We’ve had several friends email us about Australia’s reputation for deadly life forms. With the exception of certain television nature adventurers who have made a habit of pestering Australian critters into a frenzy to prove how aggressive they are, Australians don’t really make a big deal about the natural world that menaces them from all sides. In my last post I mentioned the box jellyfish, the danger of which Australians downplay by referring to them as ‘stingers.’ It is true that Queenslanders avoid swimming in the northern beaches during stinger season, but unlike me, they don’t seem to see it as cosmically unfair that they can’t swim in the world’s most beautiful waters because of a damn jellyfish.
Australia is well known for its array of weird and venomous reptiles. I’ll begin with a few that pose relatively little threat to humans. It’s not uncommon to see a five-foot-long monitor lizard slither across rainforest roads. Lois and I have seen two or three.
We recently traveled 1000 miles south of Cairns down the Australian coast to a beautiful home where we are now staying in Buderim (to pronounce this, think of what you’d do to a stack of pancakes). It’s about an hour north of Brisbane. In a note about various features of the property, the owner informed us casually that a dragon roamed the front garden area of the house. This is a two-foot long prehistoric looking creature that tends to lounge around on tree branches — a water dragon. Although I’m informed that neither the monitor lizard nor the water dragon is venomous, neither is likely to be a popular attraction at a petting zoo either.
Not our photo — we haven’t spotted him yet.
Another non-venomous reptile that inhabits the Australian rainforest is the tree python. It frequently snoozes in basket ferns, which often encircle the trunks high up in palm trees. Experts insist that, although it is a constrictor, it’s not large enough to pose a danger to humans. Of course that’s not considering the number of heart attack deaths suffered by coconut harvesters who ascend a tree and unexpectedly discover a tree python draped around their throats. By the way, the home where we are staying in Buderim comes with an adorable little Pomeranian, and when we asked the owners whether the dog should be allowed out to roam around the grounds at night, they advised us to look carefully in the branches of the trees on the property. We did; and we found two snakeskins draped over the branches of a tree near the pool, one of them over six-feet long. We’re thinking about using them in place of tinsel on our Christmas tree.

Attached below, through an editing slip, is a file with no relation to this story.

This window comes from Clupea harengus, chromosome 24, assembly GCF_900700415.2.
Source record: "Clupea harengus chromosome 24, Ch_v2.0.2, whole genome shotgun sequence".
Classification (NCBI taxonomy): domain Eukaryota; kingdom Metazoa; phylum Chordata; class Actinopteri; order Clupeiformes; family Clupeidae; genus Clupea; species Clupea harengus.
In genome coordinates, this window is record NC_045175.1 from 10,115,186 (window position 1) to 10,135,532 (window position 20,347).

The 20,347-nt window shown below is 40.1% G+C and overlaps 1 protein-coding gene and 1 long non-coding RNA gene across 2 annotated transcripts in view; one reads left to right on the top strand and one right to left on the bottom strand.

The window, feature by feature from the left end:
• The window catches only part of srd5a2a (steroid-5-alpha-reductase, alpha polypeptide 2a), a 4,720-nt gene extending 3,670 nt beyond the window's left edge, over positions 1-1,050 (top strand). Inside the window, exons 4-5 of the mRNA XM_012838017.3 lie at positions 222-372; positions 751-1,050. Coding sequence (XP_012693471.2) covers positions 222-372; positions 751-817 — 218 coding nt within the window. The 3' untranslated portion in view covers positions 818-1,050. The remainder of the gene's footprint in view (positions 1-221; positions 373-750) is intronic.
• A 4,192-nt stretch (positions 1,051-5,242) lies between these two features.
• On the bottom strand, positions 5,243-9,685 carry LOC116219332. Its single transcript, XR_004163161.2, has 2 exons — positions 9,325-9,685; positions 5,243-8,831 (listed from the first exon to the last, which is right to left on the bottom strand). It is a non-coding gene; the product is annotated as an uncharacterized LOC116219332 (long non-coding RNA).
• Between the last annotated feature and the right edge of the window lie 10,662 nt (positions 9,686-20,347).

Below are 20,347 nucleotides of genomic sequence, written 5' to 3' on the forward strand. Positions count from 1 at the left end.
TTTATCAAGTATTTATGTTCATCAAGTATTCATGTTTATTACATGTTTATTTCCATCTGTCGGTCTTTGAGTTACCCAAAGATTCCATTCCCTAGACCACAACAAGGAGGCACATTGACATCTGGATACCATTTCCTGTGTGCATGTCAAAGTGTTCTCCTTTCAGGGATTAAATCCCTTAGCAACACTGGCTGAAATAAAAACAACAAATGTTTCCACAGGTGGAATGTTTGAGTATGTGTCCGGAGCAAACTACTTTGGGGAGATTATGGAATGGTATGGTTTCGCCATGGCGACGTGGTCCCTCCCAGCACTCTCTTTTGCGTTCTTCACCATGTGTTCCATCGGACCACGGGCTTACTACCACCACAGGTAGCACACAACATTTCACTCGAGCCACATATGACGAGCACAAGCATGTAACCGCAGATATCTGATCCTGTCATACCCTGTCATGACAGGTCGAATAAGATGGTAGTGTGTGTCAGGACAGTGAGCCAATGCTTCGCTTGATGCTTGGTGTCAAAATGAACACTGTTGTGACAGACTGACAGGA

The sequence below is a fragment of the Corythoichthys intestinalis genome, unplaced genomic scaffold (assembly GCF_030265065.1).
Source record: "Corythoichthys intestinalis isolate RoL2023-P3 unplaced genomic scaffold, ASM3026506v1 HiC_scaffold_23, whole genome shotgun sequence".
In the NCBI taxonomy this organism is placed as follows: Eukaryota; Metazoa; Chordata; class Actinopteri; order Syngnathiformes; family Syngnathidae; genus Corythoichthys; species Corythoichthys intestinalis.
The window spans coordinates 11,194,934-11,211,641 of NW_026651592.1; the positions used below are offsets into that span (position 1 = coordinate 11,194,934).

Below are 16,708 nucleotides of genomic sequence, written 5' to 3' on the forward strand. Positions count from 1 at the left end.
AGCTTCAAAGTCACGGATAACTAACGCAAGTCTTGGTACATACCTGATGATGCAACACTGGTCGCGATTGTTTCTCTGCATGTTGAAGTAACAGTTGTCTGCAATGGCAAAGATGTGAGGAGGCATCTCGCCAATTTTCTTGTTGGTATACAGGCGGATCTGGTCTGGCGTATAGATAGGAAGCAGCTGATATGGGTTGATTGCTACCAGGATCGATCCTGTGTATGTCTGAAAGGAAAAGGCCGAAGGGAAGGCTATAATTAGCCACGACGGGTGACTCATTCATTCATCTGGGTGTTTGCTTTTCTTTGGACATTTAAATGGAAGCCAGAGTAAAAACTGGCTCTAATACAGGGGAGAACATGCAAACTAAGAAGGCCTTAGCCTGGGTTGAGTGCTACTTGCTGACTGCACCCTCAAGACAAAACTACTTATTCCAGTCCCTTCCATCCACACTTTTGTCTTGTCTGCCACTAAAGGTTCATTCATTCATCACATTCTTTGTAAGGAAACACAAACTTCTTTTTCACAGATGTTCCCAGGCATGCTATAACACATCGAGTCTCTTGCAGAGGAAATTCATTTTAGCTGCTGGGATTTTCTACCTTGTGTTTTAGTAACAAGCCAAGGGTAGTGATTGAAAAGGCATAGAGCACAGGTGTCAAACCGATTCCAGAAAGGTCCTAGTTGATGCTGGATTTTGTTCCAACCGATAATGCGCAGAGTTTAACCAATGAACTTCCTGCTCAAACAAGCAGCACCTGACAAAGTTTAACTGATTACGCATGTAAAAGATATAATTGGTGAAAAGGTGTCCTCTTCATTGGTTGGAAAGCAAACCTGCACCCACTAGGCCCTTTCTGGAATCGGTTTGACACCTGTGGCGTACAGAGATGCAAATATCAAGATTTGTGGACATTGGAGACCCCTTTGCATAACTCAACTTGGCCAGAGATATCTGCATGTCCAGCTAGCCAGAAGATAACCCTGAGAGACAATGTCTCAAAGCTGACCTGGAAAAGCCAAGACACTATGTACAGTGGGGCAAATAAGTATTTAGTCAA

Of course, then there is the highly publicized matter of Australia’s venomous snakes. The majority of Australia’s snake species are poisonous. In fact, the six species of snake with the most deadly venom in the world are all found in Australia. We were at Daintree National Park in northern Queensland, the world’s oldest rainforest, when the person at the desk mentioned casually that a venomous snake had just honored them by coiling up just outside the entryway to the Visitor Center. She offered to show us. We took her up on her offer, and sure enough a deadly red-bellied black snake was coiled tranquilly in the flowerbed. Having worked for a few years as a park ranger, I found this astonishing. In the U.S., park administrators would find this absolutely unacceptable. Every day thousands of people walk within six feet of this poisonous reptile, which could easily spring from its lair among the peace lillies and fasten its fangs on the jugular of an innocent, paying park visitor. Not that park administrators would worry too much about the victim; it’s the lawsuits that would concern them. When I asked the Daintree park employee whether she was at all bothered by the proximity of the deadly snake to so many park visitors, she said, “Nobody would ever look to see that it’s there. Besides it’s only the 20th most venomous snake in the world……no worries.”
Again, not my photo
Speaking of poisonous venom, in Australia it’s not confined to the animal kingdom. In many Queensland rainforest parks there are signs posted warning about the “stinging tree” whose leaves look very much like our stinging nettle; it’s just that they deliver an excruciating venom which has caused fatalities for humans and even horses, and for which there is no known antidote. Like so many Australian species names, the name ‘stinging tree’ simply does not do this organism justice. Contact with this tree doesn’t simply ‘sting.’ It delivers a neuro-toxin that can convert the affected area into a red, swollen mass that remains intensely painful for months, if you’re fortunate enough to live that long. Some of Australia’s plants seem downright evil. Take, for example, the strangler fig. A fig seed is dropped by some creature onto a branch of, let’s say, a beautiful mahogany tree. The fig seed then sends long roots down to the ground to root itself. The roots eventually proliferate until the mahogany tree is completely covered with the fig roots, which show their gratitude to the gracious host mahogany tree by choking it out, depriving its leaves of sunlight. The host tree for the strangler fig in this photo is long dead and disintegrated. All that remains is the strangler fig.
Then of course there are the carnivorous plants; Australia has nearly 200 species of them. There’s the cheerily named ‘sundew’ whose tiny tentacles secrete a sticky goo that traps insects, which are then slowly digested. The elegant Australian pitcher plant features a slippery flower spout leading to a deep pocket with a pool of water that drowns the insect. Fun.
Australia has such unique life forms because it is an island that has been separated from the other continents for so long (geologically speaking) that in many ways it has taken its own evolutionary path. The platypus is a good example of this. A bizarre creature that looks like a combination of a beaver and a duck, it’s one of the few animals that lays eggs and suckles its young.